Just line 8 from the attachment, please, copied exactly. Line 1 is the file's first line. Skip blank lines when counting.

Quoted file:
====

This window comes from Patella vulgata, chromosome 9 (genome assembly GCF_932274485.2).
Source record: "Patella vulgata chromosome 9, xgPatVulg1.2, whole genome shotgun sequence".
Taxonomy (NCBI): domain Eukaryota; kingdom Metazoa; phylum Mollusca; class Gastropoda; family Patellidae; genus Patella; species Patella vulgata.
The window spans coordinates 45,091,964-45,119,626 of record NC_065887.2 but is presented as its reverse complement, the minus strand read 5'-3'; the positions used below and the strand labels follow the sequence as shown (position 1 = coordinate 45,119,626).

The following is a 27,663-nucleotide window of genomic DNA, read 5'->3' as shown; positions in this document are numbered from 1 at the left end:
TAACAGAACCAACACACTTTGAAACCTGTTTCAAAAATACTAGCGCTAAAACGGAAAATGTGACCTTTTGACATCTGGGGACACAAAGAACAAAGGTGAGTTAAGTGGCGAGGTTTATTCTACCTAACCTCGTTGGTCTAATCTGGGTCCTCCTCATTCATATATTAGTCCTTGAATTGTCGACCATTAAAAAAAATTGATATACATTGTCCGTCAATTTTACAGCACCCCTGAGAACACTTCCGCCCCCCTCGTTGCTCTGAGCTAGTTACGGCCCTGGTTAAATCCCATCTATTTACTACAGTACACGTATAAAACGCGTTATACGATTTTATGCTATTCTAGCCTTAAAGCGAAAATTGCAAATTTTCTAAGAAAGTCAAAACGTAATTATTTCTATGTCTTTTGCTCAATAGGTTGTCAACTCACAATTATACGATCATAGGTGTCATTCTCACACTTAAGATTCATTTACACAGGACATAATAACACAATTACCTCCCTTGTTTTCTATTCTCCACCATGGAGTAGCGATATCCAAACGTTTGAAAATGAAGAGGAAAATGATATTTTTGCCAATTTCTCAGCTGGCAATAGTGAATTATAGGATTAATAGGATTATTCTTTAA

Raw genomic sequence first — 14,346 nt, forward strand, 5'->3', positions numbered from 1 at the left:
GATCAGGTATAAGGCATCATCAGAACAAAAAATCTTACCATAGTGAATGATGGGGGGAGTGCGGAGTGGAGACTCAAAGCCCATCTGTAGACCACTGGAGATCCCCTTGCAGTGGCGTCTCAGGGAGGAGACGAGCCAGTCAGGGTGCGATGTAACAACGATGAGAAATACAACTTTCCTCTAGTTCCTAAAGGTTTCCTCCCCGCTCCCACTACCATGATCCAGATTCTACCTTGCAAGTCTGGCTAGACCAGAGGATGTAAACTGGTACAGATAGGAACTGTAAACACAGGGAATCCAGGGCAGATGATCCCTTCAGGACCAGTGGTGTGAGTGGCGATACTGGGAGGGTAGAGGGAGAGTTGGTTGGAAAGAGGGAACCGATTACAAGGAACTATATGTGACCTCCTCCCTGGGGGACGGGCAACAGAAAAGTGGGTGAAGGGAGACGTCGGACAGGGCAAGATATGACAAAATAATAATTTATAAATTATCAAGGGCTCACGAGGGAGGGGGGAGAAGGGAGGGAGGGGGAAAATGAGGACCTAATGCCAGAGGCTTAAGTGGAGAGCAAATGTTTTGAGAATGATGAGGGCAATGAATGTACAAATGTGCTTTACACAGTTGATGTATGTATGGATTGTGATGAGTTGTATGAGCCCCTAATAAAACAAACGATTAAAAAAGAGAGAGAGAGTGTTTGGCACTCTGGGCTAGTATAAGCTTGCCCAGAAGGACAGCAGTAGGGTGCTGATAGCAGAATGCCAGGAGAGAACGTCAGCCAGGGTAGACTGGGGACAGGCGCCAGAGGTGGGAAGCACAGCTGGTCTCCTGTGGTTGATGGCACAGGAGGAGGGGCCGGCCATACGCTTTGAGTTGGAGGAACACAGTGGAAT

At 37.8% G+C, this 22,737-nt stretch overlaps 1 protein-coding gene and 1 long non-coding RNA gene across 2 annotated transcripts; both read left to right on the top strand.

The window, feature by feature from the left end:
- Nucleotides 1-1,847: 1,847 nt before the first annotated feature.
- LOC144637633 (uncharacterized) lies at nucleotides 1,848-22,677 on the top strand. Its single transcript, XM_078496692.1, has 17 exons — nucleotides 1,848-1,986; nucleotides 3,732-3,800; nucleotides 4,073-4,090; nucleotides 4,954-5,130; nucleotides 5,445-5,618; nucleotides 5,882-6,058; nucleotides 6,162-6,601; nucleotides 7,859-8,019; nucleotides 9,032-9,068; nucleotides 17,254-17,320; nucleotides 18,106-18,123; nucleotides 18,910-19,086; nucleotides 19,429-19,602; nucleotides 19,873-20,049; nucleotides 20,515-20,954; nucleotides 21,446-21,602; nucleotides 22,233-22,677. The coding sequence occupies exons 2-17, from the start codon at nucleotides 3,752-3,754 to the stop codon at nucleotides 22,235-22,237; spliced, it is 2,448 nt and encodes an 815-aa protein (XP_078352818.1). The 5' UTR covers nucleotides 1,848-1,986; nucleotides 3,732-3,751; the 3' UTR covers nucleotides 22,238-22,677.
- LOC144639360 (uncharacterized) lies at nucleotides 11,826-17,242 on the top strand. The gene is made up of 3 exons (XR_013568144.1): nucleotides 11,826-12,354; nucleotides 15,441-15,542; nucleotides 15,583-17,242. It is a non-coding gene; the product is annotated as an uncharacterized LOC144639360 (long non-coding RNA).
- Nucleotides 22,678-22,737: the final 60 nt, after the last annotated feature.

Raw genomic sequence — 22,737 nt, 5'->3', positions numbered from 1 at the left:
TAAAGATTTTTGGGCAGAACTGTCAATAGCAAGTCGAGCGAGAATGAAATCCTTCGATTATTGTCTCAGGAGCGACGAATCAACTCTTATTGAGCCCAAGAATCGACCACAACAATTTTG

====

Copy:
GATCAGGTATAAGGCATCATCAGAACAAAAAATCTTACCATAGTGAATGATGGGGGGAGTGCGGAGTGGAGACTCAAAGCCCATCTGTAGACCACTGGAGATCCCCTTGCAGTGGCGTCTCAGGGAGGAGACGAGCCAGTCAGGGTGCGATGTAACAACGATGAGAAATACAACTTTCCTCTAGTTCCTAAAGGTTTCCTCCCCGCTCCCACTACCATGATCCAGATTCTACCTTGCAAGTCTGGCTAGACCAGAGGATGTAAACTGGTACAGATAGGAACTGTAAACACAGGGAATCCAGGGCAGATGATCCCTTCAGGACCAGTGGTGTGAGTGGCGATACTGGGAGGGTAGAGGGAGAGTTGGTTGGAAAGAGGGAACCGATTACAAGGAACTATATGTGACCTCCTCCCTGGGGGACGGGCAACAGAAAAGTGGGTGAAGGGAGACGTCGGACAGGGCAAGATATGACAAAATAATAATTTATAAATTATCAAGGGCTCACGAGGGAGGGGGGAGAAGGGAGGGAGGGGGAAAATGAGGACCTAATGCCAGAGGCTTAAGTGGAGAGCAAATGTTTTGAGAATGATGAGGGCAATGAATGTACAAATGTGCTTTACACAGTTGATGTATGTATGGATTGTGATGAGTTGTATGAGCCCCTAATAAAACAAACGATTAAAAAAGAGAGAGAGAGTGTTTGGCACTCTGGGCTAGTATAAGCTTGCCCAGAAGGACAGCAGTAGGGTGCTGATAGCAGAATGCCAGGAGAGAACGTCAGCCAGGGTAGACTGGGGACAGGCGCCAGAGGTGGGAAGCACAGCTGGTCTCCTGTGGTTGATGGCACAGGAGGAGGGGCCGGCCATACGCTTTGAGTTGGAGGAACACAGTGGAAT